This was back in the glory days though, when a GeForce 7600 was BALLS2THEWALL and lots of people still had SiS/Diamond/whatever integrated graphics and were trying anything they could find to run games better without plopping down for a new machine, since the "SLIM COMPUTAH" trend had just taken off for home users so nobody could actually fit a card, let alone had a motherboard+PSU for it.
     
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  13. McHaggis

    Member McHaggis Fackin' Troller

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    Re-read my post. I didn't say they were useless; I said using a virus scanner is fine, but I don't recommend leaving them left on in the background, they were one of the biggest causes of machines running slow and long start-up waits. Some of the smaller footprint ones are OK, in fairness, it's the major security suites that are usually the problem. Over half of the computers coming in with adware/scareware were running either McAfee or Norton Internet Security suites with the latest heuristics that would detect the malware but be unable to remove it. Removing it manually would usually be the way to go (reboot in safe mode and manually remove all traces). Aside from that, a lot of malware/adware comes in the form of BHOs and other extensions that anti-virus won't remove because they're technically legitimate.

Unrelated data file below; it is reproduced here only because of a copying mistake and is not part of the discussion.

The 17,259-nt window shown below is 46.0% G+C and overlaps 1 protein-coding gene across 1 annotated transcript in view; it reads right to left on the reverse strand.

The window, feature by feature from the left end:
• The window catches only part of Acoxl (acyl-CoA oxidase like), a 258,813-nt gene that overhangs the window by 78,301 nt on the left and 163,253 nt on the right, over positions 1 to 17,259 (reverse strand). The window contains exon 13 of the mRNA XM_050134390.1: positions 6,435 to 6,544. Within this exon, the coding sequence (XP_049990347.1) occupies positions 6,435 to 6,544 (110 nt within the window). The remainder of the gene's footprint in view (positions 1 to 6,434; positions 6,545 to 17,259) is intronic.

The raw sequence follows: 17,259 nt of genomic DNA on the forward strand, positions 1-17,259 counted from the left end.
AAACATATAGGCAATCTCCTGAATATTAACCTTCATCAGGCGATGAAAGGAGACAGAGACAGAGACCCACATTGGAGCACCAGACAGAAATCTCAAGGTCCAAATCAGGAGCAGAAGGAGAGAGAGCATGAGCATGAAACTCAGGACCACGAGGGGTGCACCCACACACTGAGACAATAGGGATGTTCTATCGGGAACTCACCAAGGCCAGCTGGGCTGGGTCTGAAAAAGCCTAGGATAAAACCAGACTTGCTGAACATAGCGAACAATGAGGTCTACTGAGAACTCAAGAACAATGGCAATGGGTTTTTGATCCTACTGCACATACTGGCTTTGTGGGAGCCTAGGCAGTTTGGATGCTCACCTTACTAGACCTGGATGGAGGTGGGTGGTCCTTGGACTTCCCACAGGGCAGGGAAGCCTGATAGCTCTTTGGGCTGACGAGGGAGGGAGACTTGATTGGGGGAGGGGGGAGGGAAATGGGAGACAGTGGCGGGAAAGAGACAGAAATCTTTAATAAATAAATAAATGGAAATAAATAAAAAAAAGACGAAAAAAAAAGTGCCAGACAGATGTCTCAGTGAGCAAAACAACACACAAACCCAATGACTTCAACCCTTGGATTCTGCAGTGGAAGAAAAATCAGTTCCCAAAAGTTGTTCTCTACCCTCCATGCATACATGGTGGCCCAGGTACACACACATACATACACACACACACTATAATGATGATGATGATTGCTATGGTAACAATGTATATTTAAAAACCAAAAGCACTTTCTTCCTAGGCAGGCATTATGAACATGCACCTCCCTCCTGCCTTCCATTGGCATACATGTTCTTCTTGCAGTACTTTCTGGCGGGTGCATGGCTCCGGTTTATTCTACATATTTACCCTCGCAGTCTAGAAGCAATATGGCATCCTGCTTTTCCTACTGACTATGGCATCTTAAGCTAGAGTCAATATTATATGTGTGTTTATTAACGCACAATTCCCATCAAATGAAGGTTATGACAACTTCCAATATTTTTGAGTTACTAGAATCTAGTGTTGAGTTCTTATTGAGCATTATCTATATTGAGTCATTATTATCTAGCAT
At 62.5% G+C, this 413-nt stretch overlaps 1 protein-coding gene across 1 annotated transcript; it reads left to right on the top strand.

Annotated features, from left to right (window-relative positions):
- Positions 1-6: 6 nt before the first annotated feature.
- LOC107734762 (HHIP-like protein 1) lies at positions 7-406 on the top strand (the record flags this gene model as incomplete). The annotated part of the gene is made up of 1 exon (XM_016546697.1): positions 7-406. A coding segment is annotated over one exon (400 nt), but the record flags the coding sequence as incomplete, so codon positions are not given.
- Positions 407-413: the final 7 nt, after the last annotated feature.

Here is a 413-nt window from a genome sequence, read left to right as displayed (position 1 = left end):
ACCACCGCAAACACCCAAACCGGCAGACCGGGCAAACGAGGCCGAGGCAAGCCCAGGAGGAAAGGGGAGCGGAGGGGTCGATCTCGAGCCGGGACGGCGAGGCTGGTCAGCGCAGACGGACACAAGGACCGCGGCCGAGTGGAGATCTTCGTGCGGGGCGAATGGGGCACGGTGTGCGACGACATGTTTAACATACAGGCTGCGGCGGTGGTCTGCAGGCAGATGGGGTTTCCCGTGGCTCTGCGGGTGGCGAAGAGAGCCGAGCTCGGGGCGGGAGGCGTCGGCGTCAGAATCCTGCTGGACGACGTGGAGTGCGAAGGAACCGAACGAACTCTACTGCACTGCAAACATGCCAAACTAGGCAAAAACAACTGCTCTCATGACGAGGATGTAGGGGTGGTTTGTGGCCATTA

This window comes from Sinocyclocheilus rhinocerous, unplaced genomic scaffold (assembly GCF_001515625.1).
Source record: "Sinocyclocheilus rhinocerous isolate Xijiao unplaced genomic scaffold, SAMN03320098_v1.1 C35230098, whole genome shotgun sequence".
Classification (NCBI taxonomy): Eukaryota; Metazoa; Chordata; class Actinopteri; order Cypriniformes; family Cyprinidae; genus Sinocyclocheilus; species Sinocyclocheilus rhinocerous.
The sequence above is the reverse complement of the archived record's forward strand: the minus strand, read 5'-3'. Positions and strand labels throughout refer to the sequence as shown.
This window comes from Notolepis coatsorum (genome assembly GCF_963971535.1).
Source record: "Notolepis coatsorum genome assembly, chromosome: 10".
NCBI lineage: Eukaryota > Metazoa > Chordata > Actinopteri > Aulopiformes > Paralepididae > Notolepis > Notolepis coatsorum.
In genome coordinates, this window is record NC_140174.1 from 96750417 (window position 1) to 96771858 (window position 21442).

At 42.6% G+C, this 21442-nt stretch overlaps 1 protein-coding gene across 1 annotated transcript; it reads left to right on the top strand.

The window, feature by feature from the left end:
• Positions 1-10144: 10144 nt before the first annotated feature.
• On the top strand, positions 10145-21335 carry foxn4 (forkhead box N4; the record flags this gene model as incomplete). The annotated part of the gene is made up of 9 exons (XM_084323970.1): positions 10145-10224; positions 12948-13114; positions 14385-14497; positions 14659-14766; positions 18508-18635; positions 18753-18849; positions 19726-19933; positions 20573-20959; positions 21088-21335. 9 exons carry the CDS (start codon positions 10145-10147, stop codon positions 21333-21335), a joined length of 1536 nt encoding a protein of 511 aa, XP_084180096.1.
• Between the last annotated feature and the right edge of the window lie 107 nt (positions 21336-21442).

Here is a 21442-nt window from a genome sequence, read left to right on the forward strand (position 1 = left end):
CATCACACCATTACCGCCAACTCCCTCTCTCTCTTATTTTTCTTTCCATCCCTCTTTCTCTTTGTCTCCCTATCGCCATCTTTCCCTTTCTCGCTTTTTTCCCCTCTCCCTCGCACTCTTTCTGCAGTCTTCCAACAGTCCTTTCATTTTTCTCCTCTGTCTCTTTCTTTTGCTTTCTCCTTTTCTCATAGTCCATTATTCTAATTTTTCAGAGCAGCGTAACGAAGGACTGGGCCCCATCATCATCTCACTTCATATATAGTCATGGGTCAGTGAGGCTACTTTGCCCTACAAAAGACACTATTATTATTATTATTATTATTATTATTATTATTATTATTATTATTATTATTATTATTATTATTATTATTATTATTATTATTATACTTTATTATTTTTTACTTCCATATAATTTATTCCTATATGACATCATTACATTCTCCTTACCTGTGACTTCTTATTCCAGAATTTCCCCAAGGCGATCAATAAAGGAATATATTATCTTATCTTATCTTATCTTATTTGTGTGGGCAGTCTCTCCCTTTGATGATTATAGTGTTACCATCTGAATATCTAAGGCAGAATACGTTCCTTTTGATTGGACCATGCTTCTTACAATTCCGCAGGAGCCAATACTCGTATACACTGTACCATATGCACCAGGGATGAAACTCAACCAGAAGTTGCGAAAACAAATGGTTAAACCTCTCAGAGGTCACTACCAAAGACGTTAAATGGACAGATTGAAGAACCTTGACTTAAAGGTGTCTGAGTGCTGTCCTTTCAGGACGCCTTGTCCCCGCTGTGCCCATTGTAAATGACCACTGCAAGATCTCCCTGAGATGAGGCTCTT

Don't get me wrong, in all the cases where AV wasn't on the machine, I sold it as a precautionary measure because those were the types of people that needed it (oh, and it helped boost my sales :evil:).



    Except the link you posted involved "malvertising", which isn't a client hijack, it's a server hijack and it does ask the user to download and install scareware,which is, again, where common sense comes into play and tells you "DON'T BE A FOOL, YOU IDIOT!". Anti-virus might not help much here either, since the malware can be changed often to keep vendors on their toes.